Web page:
Oil and Gas Authority sets cost of North Sea decommissioning at £60bn with an aim to reduce costs to £39bn

 
Courtney Goldsmith
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OGA has set a further target to reduce decommissioning costs in the UK (Source: Getty)

The cost of decommissioning oil and gas infrastructure in the North Sea has been reduced to a "starting point" of £59.7bn, with the aim of a further 35 per cent reduction, according to a new report.

The Oil and Gas Authority's (OGA) new report develops a "probablistic" cost estimate, which takes into account the broad range of uncertainties and uses data submitted by oil and gas operators. Using this approach, it has produced a cost estimate of £59.7bn in 2016 prices.

The OGA has set a further target to reduce decommissioning costs in the UK Continental Shelf (UKCS) by at least 35 per cent, resulting in a price tag of less than £39bn.

Read more: North Sea decommissioning costs set at $100bn, but could rise even higher

The OGA said it will monitor the industry's performance towards the target and support their efforts to cut costs to save the industry and the tax payer money.

"To achieve this target there will be a need for significant change in the way decommissioning is approached and behavioural change will be a critical component," said Gunther Newcombe, the OGA’s operations director.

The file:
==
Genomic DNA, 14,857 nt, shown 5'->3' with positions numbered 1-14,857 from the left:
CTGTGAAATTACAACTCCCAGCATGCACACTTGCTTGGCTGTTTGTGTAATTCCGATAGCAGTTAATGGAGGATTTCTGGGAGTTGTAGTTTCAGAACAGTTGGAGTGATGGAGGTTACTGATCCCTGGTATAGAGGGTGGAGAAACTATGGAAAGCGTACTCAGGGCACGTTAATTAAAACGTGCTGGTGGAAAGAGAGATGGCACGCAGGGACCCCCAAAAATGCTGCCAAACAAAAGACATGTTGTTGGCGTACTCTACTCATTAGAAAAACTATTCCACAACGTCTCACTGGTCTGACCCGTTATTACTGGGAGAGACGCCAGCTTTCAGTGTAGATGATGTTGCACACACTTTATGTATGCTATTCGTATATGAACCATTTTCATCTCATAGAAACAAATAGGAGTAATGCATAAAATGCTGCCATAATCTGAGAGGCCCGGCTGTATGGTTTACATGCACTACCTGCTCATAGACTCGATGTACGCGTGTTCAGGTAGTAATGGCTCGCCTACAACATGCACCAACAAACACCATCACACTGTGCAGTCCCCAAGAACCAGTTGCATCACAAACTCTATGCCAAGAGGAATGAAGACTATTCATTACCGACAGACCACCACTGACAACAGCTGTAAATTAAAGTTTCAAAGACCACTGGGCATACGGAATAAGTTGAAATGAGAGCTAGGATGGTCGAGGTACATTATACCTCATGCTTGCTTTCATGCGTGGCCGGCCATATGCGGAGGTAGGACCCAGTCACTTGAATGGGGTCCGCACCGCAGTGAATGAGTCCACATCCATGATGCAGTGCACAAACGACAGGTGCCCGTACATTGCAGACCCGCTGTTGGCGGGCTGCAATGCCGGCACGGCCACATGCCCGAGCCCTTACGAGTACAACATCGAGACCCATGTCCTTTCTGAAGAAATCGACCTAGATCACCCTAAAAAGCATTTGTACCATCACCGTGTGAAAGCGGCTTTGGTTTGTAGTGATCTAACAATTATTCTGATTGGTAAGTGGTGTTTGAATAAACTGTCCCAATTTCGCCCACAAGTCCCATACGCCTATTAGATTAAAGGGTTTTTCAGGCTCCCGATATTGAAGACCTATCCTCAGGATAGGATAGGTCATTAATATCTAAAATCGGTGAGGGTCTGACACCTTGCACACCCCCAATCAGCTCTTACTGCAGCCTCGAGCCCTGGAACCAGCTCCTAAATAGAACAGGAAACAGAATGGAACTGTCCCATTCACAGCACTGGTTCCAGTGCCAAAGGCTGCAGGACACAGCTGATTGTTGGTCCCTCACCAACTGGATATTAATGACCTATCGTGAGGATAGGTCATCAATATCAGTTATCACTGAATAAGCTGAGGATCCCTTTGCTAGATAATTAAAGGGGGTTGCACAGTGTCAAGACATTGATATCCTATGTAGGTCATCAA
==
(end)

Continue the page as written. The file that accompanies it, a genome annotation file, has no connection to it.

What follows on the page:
"There is a clear and sizeable opportunity for the supply chain to develop an efficient, low cost and exportable industry capability."

Technology will be a key contributor to improving decommissioning costs, said ​Colette Cohen, chief executive of the Oil & Gas Technology Centre (OGTC).

Nathan Swankie, principal of environmental consultancy Ramboll Environ said it is likely the current "rules" on offshore decommissioning will come under further scrutiny.

"If the decommissioning rules were more flexible, the adoption of a science-first approach, using an ecosystem services framework to assess each decommissioning case on its own merits, could offer robust and balanced decision-making that could go some way to mitigating the final bill," Swankie said.

"This would not only maximise cost savings and deliver on the government’s aims to do so, but also provide tangible environmental benefits."

Read more: Shell received a $142m tax credit from the UK government last year

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